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Old 10-02-2019, 06:58 PM   #21
Bus Nut
 
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Join Date: Dec 2016
Location: Calgary, Alberta
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Year: 2001
Coachwork: Thomas
Engine: Cummins ISC 260HP/660Q/MD3060 6spd
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Hey what an adventure I say with the baby and all! I wish my wife would’ve been up for that.
I’m no stranger to the cold as I live about 10 hour drive north of Idaho Falls; it’ll be an uphill battle but if you’re up for it I think you could do it.
I suggest you be over prepared with a few sources of heat as well as a place to go in case it just gets too cold.

This is what I’d do if I were in your situation
Heat sources:
A forced air propane furnace (about 40,000 btu) with one of those big propane tanks outside sounds like a good primary source of heat. You’ll have to make some cuts in the sidewall for the vent and run the gas line and 12 volt power. I’m not familiar with the diesel heaters or how many btu’s they are but I’d use it as a good secondary source. The 1500 watt electric heater will hardly make a dent on the cold days but I’d keep a couple around as long as you have at least 30 amps of power otherwise just 1 on 15 amp. How many amps do you have there?

For insulation:
In a bus covering up those windows would be a first priority for insulation; curtains might give you a R value of 0.5 so you’ll definitely need to put something like the ridged foam against them with r value 7.5-10. followed by the floor as there isn’t any insulation down there at all but that’s difficult. After the windows and floor basically anywhere and everywhere you can insulate will help. I’d put the bails around outside as much as you can, they have a good “R” value (insulation value) around the base as a minimum to keep wind out.

The wind will also make it cool a lot if it’s allowed to blow across the bus. The more you can shelter from the wind the better. I might get one of those big tents.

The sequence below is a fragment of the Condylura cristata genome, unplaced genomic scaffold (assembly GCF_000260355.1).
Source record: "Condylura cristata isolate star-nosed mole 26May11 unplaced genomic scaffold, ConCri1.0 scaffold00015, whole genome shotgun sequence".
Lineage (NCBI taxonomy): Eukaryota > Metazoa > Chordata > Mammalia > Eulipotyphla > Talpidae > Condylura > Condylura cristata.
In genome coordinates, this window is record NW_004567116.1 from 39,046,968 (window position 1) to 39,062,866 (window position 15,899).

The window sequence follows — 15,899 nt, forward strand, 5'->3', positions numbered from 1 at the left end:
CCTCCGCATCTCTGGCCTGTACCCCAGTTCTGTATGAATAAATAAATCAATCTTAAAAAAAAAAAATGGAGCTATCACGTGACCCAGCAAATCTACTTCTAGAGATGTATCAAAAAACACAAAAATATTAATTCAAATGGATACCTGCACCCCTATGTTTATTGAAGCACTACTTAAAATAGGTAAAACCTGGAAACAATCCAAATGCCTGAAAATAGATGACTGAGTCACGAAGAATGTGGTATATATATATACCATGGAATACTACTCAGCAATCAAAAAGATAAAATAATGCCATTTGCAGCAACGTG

My bus has 1.5-2.5” of spray foam in the ceiling and walls and 1.5” ridged type foam in the floor (R-7.5 I think??). I haven’t used it in cold weather yet but tonight is supposed to go down to 28 degrees F so for my own amusement I’m going to see how much it takes to keep warm. I’ll let you know.

Good luck and please keep us posted on how you do; I’m very curious how it will go for you.
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Old 10-02-2019, 09:18 PM   #22
Mini-Skoolie
 
Join Date: Nov 2017
Location: Gardiner, Ny
Posts: 10
Year: 2005
Engine: Caterpillar C7
Last winter my plans went to hell Ė I live in upstate NY and the coldest it got here was 0 F. I froze my ass off for a few days before getting things figured out. I upgraded in stages before I got warm enough. I had a relatively comfortable winter. Iíll be spending another winter here. I used 2-3 20-lb propane tanks last winter.

Iíd pulled the ceiling out and had 1Ē of XPS foam board under 3/4Ē plywood on the floor. Otherwise the bus was bare inside. I have a 35í rear engine Thomas bus. No insulation in the ceiling. Iím parked at a friendís house and have a 20A circuit and a 10 gauge, 100 foot extension cord.

The first thing I did was get an electric blanket and electric blanket. I put up curtains (I had heavy canvas tarps) to block off half the bus. I had 2 attached to the ceiling, with a 1-2 foot overlap to keep the cold air out. With a 1500 watt heater I was able to get 12 degrees above ambient. Iíd wake up in the middle of the night, all comfy in bed, need to pee, and it was 12 degrees on the other side of the covers. Not fun.

Not sure if I had the plastic sheeting up yet, but I had 6 mil plastic that I taped to the walls to prevent air infiltration. I used Tyvek tape because it stuck well (packing tape sucks and duct tape is expensive and a pain).

I lined the walls with 2 layers of 1Ē foam board, covered all the windows, and used just enough Tyvek tape to keep in in place. For the ceiling, I cut 1Ē foam board so it fit snugly between the ribs, and the same for the top emergency exits. Then press it in place. I used separate pieces to go around the curve, or you can kerf it so it bends easily.

Hint Ė a flexible putty knife with an edge ground on one side is the bomb for cutting foam board. I use a long straight edge, score the foam 2-3x then snap it. It comes out perfect every single time and I can get +/- 1/16Ē if Iím a little careful. I use a carbide knife sharpener to keep it sharp.

At this point, the 1500W heater would give me 40-50 degrees above ambient. It was awesome.

I bought a 30,000 BTU Mr. Heater propane non-venting heater, and a timer. 5-10 minutes would get the bus as warm as I wanted. I had no trouble with the moisture, I had plenty of air infiltration. The front of the bus roughly the outside temperature, my front door wouldnít close all the way.

The floor was pretty cold. I have my bed on a deck and placed the heater under it to keep the heat up under the bed and warm up the floor where I used it most.